May 23, 1997
Paul A. Crotty, Corporation Counsel of New York City (Laurence S. Goldstein of counsel), for plaintiff.
Previte, Farber Rosen, P.C., Rego Park, and Schapiro Reich, Lindenhurst, for defendants.
This is a motion for a preliminary injunction, pursuant to Administrative Code of the City of New York § 7-701 et seq., known as the Nuisance Abatement Law. By this motion, the plaintiff City seeks an order closing a commercial establishment known as the "Naked City", on the ground that its proprietors have allowed it to be used for the purposes of drug sales, thus constituting a public nuisance. For the reasons that follow, the motion is granted.
Among the definitions of a "public nuisance" contained in the Nuisance Abatement Law is that of "[a]ny building, erection or place * * * wherein, within the period of one year prior to the commencement of an action * * * there have occurred three or more violations of any of the provisions of article two hundred twenty, two hundred twenty-one * * * of the penal law." (Administrative Code § 7-703 [g].) Penal Law article 220 deals with offenses involving controlled substances other than marihuana, and article 221 deals with marihuana offenses. The Nuisance Abatement Law goes on to allow for a preliminary injunction closing the affected establishment, which may be continued by a final judgment for up to one year.
On the return of this motion, the court held a hearing as to the grounds for the plaintiff's motion. The essential facts are not in dispute. The "Naked City" is a dance establishment, wherein patrons pay to watch scantily clad dancers perform. The plaintiff City does not contend that the premises are used for either obscenity or prostitution, and no issue is presented as to those matters.
The plaintiff's proof establishes that an undercover police detective entered the "Naked City" on nine separate occasions between March 29, 1997 and May 15, 1997, and that on each of the occasions he was able to purchase either cocaine or marihuana from one of the "Naked City's" dancers. Five separate employees were involved in these sales, known professionally variously as "Ginger", "Chanelle", "Violence", "Ebony", and an unnamed employee whom the detective described as "JD Red", for "Jane Doe in a red dress". "Ginger" was involved in four of the sales, "Chanelle" in three, and "Violence", "Ebony" and "JD Red" in one each. ("Ginger" and "Chanelle" participated in one sale together.) On six of these occasions, the question of drugs or marihuana was first raised by the detective, and on the other three it was first raised by the employee. On none of the occasions did the detective report any difficulty in obtaining the cocaine or marihuana. Each dancer who approached the detective was willing to sell him cocaine or marihuana. Each of the transactions was consummated in a public area, where it could have been seen by one of the bouncers employed by the proprietors. On several occasions, the dancer left the detective's immediate view, apparently to obtain the cocaine or marihuana from the bathroom, her locker, from another dancer or from a male accomplice.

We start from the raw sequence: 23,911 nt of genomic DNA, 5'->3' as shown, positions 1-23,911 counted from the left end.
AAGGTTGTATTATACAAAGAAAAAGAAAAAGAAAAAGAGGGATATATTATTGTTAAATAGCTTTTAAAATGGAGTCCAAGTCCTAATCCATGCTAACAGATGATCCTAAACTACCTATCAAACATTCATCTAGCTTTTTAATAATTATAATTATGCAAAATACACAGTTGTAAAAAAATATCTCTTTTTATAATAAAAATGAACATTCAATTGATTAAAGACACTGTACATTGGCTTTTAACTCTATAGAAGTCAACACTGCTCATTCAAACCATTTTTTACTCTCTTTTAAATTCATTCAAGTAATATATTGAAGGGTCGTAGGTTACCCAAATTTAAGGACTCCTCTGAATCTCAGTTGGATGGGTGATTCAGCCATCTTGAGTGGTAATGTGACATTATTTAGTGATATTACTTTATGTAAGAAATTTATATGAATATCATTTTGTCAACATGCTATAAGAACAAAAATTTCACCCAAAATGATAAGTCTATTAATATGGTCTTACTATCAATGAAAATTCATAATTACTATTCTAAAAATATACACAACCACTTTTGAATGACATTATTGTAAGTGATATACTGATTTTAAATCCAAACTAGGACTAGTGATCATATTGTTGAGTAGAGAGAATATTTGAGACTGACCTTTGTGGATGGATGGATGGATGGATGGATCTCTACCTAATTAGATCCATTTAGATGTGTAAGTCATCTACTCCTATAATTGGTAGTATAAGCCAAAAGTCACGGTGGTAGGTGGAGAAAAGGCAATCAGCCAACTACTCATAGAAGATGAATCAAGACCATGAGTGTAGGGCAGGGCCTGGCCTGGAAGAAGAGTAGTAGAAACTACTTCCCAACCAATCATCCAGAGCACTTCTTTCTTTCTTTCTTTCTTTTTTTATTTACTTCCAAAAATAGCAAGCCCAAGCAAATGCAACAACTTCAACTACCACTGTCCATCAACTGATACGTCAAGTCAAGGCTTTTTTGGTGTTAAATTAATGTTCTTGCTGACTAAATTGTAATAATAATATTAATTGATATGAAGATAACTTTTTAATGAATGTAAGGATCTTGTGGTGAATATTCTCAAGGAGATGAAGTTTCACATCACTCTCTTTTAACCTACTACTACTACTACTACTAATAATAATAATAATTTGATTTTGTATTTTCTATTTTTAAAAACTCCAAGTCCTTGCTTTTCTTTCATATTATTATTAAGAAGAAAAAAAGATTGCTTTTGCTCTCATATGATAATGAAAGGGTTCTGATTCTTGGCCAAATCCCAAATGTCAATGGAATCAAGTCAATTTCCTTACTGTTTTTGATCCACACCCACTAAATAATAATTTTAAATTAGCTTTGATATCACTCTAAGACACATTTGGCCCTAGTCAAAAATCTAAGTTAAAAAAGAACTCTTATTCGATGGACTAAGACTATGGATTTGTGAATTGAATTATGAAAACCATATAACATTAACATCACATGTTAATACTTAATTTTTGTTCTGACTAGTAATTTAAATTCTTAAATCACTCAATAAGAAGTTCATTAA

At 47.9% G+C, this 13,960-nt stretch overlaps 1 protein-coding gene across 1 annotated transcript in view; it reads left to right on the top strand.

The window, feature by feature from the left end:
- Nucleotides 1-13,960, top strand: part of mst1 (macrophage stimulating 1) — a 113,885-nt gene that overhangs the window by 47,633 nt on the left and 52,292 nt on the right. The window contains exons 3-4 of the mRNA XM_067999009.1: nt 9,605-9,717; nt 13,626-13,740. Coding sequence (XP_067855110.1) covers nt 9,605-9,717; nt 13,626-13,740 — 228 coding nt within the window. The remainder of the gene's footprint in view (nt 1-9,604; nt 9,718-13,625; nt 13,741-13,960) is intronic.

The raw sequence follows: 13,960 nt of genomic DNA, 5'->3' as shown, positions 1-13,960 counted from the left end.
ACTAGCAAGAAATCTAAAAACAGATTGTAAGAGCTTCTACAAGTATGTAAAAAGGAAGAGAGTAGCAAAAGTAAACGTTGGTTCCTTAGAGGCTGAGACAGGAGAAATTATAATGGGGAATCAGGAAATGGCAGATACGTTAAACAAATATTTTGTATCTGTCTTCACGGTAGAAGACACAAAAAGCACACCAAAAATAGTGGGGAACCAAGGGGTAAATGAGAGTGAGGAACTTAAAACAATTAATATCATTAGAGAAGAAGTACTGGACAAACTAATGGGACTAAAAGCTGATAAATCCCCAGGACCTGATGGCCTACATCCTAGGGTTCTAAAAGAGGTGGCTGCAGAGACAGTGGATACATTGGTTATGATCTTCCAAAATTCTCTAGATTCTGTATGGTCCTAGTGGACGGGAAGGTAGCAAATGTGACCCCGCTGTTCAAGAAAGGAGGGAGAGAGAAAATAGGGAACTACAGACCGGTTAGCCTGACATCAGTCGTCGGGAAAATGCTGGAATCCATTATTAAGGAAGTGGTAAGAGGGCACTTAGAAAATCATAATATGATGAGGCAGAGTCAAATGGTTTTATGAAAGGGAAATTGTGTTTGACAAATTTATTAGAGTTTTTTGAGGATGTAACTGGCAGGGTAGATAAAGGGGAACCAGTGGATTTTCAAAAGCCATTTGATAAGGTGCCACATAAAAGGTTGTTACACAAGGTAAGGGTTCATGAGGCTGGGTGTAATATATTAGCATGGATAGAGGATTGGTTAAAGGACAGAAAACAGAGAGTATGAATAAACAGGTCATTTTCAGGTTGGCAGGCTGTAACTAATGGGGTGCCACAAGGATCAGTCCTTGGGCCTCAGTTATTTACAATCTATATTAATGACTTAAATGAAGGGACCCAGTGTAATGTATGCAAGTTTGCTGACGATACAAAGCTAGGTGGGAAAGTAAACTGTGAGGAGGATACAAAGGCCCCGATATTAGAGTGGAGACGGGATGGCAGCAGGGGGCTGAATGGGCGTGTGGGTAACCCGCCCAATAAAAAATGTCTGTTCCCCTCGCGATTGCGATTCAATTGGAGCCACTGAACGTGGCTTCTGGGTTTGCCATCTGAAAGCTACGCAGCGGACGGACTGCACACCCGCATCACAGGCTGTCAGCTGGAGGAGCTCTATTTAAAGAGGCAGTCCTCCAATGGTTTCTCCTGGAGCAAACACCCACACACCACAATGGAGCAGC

One of these sales was in what was described as a "private room", but which turned out to be a public room reserved for more private, close-up performances by the dancers. The "private room" was some 25 feet square, and was occupied at the time of the sale by several other patrons and dancers as well as a bouncer.
The detective did not observe any drug sales to any other patrons, nor did other officers who entered the establishment make any purchases.
The court had issued a preliminary closing order, pursuant to the terms of the Nuisance Abatement Law. When this was executed, an inventory of the premises was made. The only controlled substances recovered at that time were a plastic bag of marihuana from the female locker room, and a paper packet of cocaine taken from a disk jockey.
One of the managers of the establishment testified on its behalf. It was his testimony that the club had a strict policy against drug sales by its employees. Each of the dancers was required to sign a sheet, each night, acknowledging the club policy in this regard, as well as others, and recognizing that infractions could be met with dismissal. He testified that while the club had no direct knowledge of such sales prior to the service of the order to show cause containing the closing order, two dancers ("Violence" and "Chanelle") had been fired by him before that time, on the suspicion of such activity.